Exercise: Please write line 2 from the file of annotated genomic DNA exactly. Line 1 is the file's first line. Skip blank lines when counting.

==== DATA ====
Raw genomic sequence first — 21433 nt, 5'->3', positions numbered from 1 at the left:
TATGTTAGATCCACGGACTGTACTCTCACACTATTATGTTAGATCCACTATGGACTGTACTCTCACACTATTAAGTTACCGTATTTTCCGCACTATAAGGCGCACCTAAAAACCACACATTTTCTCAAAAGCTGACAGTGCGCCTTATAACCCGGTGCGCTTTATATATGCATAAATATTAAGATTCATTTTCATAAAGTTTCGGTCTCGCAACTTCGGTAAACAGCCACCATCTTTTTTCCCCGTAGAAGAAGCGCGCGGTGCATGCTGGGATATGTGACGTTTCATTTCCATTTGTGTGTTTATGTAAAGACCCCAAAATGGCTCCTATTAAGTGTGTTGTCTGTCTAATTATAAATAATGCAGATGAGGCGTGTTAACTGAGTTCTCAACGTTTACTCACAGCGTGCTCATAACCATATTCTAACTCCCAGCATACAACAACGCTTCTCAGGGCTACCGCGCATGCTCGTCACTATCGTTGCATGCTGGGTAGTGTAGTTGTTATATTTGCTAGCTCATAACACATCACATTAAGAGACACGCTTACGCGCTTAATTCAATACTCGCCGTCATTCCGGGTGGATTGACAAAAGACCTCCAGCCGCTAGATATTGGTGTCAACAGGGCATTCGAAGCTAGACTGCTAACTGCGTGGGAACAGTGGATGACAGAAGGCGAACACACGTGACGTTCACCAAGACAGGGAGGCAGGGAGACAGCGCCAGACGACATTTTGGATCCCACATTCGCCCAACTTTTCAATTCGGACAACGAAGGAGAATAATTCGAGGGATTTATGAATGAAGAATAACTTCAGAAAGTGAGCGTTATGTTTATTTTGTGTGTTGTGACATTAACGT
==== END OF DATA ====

TATGTTAGATCCACGGACTGTACTCTCACACTATTATGTTAGATCCACTATGGACTGTACTCTCACACTATTAAGTTACCGTATTTTCCGCACTATAAGGCGCACCTAAAAACCACACATTTTCTCAAAAGCTGACAGTGCGCCTTATAACCCGGTGCGCTTTATATATGCATAAATATTAAGATTCATTTTCATAAAGTTTCGGTCTCGCAACTTCGGTAAACAGCCACCATCTTTTTTCCCCGTAGAAGAAGCGCGCGGTGCATGCTGGGATATGTGACGTTTCATTTCCATTTGTGTGTTTATGTAAAGACCCCAAAATGGCTCCTATTAAGTGTGTTGTCTGTCTAATTATAAATAATGCAGATGAGGCGTGTTAACTGAGTTCTCAACGTTTACTCACAGCGTGCTCATAACCATATTCTAACTCCCAGCATACAACAACGCTTCTCAGGGCTACCGCGCATGCTCGTCACTATCGTTGCATGCTGGGTAGTGTAGTTGTTATATTTGCTAGCTCATAACACATCACATTAAGAGACACGCTTACGCGCTTAATTCAATACTCGCCGTCATTCCGGGTGGATTGACAAAAGACCTCCAGCCGCTAGATATTGGTGTCAACAGGGCATTCGAAGCTAGACTGCTAACTGCGTGGGAACAGTGGATGACAGAAGGCGAACACACGTGACGTTCACCAAGACAGGGAGGCAGGGAGACAGCGCCAGACGACATTTTGGATCCCACATTCGCCCAACTTTTCAATTCGGACAACGAAGGAGAATAATTCGAGGGATTTATGAATGAAGAATAACTTCAGAAAGTGAGCGTTATGTTTATTTTGTGTGTTGTGACATTAACGT